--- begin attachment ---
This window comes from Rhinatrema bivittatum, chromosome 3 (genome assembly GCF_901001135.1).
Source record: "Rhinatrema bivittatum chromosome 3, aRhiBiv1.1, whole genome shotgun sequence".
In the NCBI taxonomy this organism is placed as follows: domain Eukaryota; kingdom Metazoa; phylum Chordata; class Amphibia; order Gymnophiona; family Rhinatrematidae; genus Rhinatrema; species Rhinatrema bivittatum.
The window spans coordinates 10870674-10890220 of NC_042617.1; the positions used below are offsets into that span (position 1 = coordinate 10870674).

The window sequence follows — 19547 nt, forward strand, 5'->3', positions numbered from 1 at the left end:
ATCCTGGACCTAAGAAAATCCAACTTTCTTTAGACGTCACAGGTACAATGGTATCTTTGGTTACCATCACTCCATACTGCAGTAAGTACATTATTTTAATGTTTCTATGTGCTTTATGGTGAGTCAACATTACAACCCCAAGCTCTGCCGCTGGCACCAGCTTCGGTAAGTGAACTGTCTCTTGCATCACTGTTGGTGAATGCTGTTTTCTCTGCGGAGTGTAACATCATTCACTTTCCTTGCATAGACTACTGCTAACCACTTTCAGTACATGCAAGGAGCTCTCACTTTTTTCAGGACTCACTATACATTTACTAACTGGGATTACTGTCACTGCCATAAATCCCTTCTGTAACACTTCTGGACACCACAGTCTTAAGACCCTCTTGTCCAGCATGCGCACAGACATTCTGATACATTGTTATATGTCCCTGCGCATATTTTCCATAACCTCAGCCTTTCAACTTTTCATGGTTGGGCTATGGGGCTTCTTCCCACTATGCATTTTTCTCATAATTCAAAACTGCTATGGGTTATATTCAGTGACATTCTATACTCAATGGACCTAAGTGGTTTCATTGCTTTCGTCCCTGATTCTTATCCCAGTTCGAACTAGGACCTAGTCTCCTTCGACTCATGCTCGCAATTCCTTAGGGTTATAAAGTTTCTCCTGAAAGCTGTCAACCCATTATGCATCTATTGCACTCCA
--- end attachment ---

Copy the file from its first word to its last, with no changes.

This window comes from Rhinatrema bivittatum, chromosome 3 (genome assembly GCF_901001135.1).
Source record: "Rhinatrema bivittatum chromosome 3, aRhiBiv1.1, whole genome shotgun sequence".
In the NCBI taxonomy this organism is placed as follows: domain Eukaryota; kingdom Metazoa; phylum Chordata; class Amphibia; order Gymnophiona; family Rhinatrematidae; genus Rhinatrema; species Rhinatrema bivittatum.
The window spans coordinates 10870674-10890220 of NC_042617.1; the positions used below are offsets into that span (position 1 = coordinate 10870674).

The window sequence follows — 19547 nt, forward strand, 5'->3', positions numbered from 1 at the left end:
ATCCTGGACCTAAGAAAATCCAACTTTCTTTAGACGTCACAGGTACAATGGTATCTTTGGTTACCATCACTCCATACTGCAGTAAGTACATTATTTTAATGTTTCTATGTGCTTTATGGTGAGTCAACATTACAACCCCAAGCTCTGCCGCTGGCACCAGCTTCGGTAAGTGAACTGTCTCTTGCATCACTGTTGGTGAATGCTGTTTTCTCTGCGGAGTGTAACATCATTCACTTTCCTTGCATAGACTACTGCTAACCACTTTCAGTACATGCAAGGAGCTCTCACTTTTTTCAGGACTCACTATACATTTACTAACTGGGATTACTGTCACTGCCATAAATCCCTTCTGTAACACTTCTGGACACCACAGTCTTAAGACCCTCTTGTCCAGCATGCGCACAGACATTCTGATACATTGTTATATGTCCCTGCGCATATTTTCCATAACCTCAGCCTTTCAACTTTTCATGGTTGGGCTATGGGGCTTCTTCCCACTATGCATTTTTCTCATAATTCAAAACTGCTATGGGTTATATTCAGTGACATTCTATACTCAATGGACCTAAGTGGTTTCATTGCTTTCGTCCCTGATTCTTATCCCAGTTCGAACTAGGACCTAGTCTCCTTCGACTCATGCTCGCAATTCCTTAGGGTTATAAAGTTTCTCCTGAAAGCTGTCAACCCATTATGCATCTATTGCACTCCA